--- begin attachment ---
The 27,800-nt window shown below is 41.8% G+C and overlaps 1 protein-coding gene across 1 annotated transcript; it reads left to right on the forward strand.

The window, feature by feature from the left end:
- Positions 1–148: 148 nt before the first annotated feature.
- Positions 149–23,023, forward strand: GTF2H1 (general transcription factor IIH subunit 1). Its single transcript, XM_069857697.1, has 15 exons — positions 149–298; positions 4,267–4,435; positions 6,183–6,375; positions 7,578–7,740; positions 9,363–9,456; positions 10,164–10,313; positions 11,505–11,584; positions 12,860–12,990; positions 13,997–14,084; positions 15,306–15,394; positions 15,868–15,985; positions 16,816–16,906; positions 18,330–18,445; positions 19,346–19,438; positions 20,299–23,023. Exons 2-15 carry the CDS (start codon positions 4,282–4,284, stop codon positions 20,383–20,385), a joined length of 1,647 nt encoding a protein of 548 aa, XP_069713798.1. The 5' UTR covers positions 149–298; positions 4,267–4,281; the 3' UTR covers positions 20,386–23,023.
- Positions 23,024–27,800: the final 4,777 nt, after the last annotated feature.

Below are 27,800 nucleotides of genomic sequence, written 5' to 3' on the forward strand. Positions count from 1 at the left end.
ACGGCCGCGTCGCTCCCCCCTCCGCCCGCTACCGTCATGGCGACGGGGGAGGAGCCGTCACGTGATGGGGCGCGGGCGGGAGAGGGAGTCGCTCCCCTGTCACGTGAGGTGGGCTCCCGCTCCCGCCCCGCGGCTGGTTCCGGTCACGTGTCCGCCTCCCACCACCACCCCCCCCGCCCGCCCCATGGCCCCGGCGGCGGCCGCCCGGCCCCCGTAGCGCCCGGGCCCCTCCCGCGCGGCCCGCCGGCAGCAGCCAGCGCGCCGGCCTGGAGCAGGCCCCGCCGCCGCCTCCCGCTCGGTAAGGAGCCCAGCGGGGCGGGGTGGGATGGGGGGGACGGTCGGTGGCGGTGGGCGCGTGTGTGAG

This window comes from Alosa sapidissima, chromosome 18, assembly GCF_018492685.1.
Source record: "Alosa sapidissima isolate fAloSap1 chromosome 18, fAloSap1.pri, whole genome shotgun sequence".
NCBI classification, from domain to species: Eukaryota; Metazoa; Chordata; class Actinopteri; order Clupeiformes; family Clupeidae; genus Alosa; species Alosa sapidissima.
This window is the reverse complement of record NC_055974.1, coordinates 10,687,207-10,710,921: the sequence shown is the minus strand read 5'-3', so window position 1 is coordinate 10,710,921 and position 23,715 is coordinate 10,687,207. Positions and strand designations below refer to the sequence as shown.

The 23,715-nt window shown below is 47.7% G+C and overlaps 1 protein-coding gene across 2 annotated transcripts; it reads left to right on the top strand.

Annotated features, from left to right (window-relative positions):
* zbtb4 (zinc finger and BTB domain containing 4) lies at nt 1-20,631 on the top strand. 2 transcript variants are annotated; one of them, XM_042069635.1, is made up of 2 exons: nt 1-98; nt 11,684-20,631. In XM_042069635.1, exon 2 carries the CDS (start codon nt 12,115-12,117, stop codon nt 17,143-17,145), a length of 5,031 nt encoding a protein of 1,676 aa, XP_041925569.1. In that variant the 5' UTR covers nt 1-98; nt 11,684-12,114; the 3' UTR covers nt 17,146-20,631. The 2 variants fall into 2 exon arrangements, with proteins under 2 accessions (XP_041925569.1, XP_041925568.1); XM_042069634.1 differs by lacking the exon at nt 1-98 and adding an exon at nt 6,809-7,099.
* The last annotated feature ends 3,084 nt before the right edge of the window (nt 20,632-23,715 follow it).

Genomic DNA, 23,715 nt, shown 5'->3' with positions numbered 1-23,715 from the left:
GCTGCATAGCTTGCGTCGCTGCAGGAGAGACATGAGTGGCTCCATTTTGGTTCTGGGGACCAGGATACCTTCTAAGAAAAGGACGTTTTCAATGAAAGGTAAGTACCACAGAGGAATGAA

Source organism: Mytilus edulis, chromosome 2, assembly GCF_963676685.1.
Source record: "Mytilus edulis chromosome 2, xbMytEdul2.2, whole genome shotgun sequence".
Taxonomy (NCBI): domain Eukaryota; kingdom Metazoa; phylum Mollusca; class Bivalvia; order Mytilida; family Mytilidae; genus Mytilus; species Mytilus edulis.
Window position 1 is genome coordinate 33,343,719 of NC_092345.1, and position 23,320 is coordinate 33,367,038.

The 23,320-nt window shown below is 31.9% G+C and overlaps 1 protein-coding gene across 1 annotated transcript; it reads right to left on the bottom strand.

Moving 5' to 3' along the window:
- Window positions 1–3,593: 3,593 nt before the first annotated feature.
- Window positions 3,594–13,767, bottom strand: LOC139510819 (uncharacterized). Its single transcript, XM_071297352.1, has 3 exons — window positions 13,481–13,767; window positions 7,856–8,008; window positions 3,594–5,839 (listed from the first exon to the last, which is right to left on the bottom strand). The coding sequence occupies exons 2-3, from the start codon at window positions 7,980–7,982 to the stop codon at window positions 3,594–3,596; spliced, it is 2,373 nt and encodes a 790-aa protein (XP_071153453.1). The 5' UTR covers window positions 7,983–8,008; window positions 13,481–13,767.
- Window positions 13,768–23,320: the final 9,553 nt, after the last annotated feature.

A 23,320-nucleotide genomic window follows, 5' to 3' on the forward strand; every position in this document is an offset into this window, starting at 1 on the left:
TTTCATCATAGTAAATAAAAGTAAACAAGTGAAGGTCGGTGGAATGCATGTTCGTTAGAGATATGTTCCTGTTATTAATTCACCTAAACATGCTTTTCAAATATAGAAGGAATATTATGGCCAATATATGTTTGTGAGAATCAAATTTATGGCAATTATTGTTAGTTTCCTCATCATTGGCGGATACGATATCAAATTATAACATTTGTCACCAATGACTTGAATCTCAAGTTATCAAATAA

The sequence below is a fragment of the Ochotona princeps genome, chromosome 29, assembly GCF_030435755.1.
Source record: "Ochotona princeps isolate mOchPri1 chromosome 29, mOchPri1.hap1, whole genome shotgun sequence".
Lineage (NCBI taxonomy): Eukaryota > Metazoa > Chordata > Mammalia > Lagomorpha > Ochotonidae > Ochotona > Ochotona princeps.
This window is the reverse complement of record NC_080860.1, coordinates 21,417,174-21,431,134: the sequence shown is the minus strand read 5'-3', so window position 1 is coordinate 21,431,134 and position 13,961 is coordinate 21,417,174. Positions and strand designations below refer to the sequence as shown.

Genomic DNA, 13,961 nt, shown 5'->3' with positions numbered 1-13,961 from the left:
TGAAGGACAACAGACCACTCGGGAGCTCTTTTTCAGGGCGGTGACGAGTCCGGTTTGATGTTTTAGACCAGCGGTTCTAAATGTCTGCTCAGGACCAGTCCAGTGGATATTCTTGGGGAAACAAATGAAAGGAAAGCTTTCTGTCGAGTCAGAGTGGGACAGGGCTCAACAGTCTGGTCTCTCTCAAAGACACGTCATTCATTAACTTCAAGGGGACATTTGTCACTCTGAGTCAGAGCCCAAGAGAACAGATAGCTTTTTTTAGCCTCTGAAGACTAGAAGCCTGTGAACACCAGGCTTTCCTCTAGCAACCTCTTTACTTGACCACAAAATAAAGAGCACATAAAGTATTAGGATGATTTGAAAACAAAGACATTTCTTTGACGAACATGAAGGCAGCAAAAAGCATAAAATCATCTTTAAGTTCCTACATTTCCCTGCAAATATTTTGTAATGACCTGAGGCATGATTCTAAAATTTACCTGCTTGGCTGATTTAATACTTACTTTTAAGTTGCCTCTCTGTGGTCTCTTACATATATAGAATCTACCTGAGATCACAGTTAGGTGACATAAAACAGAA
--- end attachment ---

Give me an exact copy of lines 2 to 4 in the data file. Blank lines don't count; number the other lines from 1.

The window, feature by feature from the left end:
- Positions 1–148: 148 nt before the first annotated feature.
- Positions 149–23,023, forward strand: GTF2H1 (general transcription factor IIH subunit 1). Its single transcript, XM_069857697.1, has 15 exons — positions 149–298; positions 4,267–4,435; positions 6,183–6,375; positions 7,578–7,740; positions 9,363–9,456; positions 10,164–10,313; positions 11,505–11,584; positions 12,860–12,990; positions 13,997–14,084; positions 15,306–15,394; positions 15,868–15,985; positions 16,816–16,906; positions 18,330–18,445; positions 19,346–19,438; positions 20,299–23,023. Exons 2-15 carry the CDS (start codon positions 4,282–4,284, stop codon positions 20,383–20,385), a joined length of 1,647 nt encoding a protein of 548 aa, XP_069713798.1. The 5' UTR covers positions 149–298; positions 4,267–4,281; the 3' UTR covers positions 20,386–23,023.